Management June 3, 2014 Last updated September 18th, 2018 1,254 Reads share

Getting Buy-In From The Right People

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When we hear the words ‘buy-in’ – what are we thinking? Oftentimes, it’s about getting financial backing, or the support of a board-member or investor, perhaps an enterprise agency’s commitment to our proposal or proposition.  In every instance, buy-in comes down to securing a key outcome by bringing people with you and successfully communicating your story.

How does buy-in work and how do you get it?

Recently, in the context of a programme I’m currently working on, I was asked – so how does buy-in work, and most importantly, what’s the best way to make sure you get it? There are some simple steps that will help you in every instance, but most critically, doing your homework is the best place start.

What do I mean when I say homework? Well, first and foremost – no meeting or presentation should be approached without basic preparation.  I know we don’t always get abundant amounts of time to prep, but some straightforward tactics can be employed to assist in this situation!  Remember that, in most instances, you are being asked to attend a meeting or have set about initiating interaction for a very specific reason – so have that output in mind, but be aware that you also need to consider the stakeholder’s perspective.

Think about the person, organisation or authority you’re going to talk to

So, rule number one – think about the person, organisation or authority you’re going to talk to – what’s their story? What are they looking for? What are their expectations?  It’s key that you don’t steamroller in with all your information, without understanding what their agenda is.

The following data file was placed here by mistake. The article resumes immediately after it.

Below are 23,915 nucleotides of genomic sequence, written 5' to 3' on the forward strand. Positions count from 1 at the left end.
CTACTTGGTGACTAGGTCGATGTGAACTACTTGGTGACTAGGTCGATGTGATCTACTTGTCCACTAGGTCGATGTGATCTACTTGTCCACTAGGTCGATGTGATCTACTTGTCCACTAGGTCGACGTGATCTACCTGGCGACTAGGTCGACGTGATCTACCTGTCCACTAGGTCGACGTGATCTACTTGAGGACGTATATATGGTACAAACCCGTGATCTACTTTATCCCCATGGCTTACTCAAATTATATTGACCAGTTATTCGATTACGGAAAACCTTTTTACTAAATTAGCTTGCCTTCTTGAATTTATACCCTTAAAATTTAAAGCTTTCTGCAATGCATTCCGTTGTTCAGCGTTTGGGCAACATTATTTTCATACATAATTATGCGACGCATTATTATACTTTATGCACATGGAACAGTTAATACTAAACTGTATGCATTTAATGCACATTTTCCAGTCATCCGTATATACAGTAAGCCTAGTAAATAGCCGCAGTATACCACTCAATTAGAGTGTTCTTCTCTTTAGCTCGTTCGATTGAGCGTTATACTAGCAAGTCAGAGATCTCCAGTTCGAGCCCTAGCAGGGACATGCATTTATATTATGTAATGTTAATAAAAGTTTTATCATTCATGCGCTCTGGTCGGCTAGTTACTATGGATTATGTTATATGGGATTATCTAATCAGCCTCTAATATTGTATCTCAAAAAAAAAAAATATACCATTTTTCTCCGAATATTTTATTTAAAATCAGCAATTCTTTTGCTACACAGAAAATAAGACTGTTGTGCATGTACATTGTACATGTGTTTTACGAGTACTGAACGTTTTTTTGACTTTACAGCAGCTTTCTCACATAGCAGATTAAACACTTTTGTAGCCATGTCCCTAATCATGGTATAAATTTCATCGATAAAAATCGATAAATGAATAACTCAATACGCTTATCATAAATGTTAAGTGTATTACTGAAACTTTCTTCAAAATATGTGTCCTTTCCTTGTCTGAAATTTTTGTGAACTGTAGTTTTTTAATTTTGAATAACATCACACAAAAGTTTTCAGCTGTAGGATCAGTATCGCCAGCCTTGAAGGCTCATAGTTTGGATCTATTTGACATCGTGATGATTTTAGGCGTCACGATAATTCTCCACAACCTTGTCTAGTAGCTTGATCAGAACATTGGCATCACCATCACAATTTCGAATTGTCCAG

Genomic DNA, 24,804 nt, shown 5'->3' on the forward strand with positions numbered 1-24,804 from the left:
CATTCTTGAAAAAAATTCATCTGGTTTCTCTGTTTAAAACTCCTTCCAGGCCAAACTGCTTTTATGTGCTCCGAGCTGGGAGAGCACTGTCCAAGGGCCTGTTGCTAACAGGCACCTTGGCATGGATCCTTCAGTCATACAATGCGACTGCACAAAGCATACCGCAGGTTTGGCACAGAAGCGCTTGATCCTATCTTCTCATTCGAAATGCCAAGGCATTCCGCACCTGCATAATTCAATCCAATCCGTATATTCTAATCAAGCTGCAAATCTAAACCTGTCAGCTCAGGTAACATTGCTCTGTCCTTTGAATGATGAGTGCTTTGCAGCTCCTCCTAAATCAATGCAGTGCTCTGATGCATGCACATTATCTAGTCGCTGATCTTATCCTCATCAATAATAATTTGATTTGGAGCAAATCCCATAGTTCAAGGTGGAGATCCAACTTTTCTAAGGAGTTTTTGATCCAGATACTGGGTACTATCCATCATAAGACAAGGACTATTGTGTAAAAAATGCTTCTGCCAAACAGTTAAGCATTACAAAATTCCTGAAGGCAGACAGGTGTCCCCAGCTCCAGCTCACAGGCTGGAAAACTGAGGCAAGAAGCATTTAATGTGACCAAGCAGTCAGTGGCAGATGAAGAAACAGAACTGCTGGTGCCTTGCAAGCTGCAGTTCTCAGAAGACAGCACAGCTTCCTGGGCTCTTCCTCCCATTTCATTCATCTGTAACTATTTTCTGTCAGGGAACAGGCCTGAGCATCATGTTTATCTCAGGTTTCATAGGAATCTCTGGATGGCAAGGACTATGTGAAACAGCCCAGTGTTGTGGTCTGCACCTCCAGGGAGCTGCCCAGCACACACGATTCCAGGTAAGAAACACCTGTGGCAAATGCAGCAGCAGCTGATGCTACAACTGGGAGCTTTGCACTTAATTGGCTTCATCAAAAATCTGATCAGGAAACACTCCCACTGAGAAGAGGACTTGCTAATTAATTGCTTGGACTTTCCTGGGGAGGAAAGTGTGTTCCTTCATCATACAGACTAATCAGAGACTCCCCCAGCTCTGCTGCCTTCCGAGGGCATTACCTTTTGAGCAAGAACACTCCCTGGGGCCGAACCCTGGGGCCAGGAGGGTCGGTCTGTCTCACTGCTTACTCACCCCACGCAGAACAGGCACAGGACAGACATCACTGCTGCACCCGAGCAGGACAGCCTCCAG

How might you do this? Well, put simply, it’s about doing a bit of intelligence gathering.  Sometimes this is extremely straightforward – and easily done by cursory internet searches or similar approaches.  If this doesn’t deliver what you’re looking for, it may be helpful to ask colleagues or contacts who have dealt with the organisation or individual, or to access other primary reference points – such as articles or profiles.  It’s really important that you know what matters to this person or organisation and why that is.

What do you want to achieve?

The next critical step is in getting a clear-sighted view on what you wish to achieve or your objectives for meeting or engaging with this stakeholder.  It might be straightforward – you’re seeking funding or applying for a specific support – or more unique to your needs,  a strategic alliance or promotional relationship.  Whilst being well-versed on the stakeholder’s views is hugely important, you must now begin to ‘put together the jigsaw’ of your rationale.  So, what is it we want to achieve? What are we expecting from this meeting? What messages about ourselves and our organisation, its plans and successes do we need to really communicate? Being clear in what your output or objective is, underpinned by your business’s journey and [from my earlier point] why the stakeholder might wish to ‘buy-in’ – creates a very effective ‘buy-in jigsaw’ for you.

Know your story

Know your story.  Be passionate about what has driven your business, concept or product – remember that people buy people.   They also buy the quality of the proposition and the passion that drives it.  Be authentic.  Be yourself.  But avoid being too casual. If there are issues that you know may crawl out of the woodwork, be prepared to address them – you will lose buy-in straight away if you hide or ignore something that could be easily explained, or clarified.  Again, remember – people, proposition, passion.  Don’t be mechanical.  The best outcomes are achieved when there is fluidity, and ease in interaction.

Finally, always be comfortable to take questions – and if you don’t know, say it, but revert with the answer when you have it. Remember, where buy-in is concerned… authenticity is critical.

Images: “Young woman presenting business plan to financial investorShutterstock.com

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Olwen Dawe

Olwen Dawe

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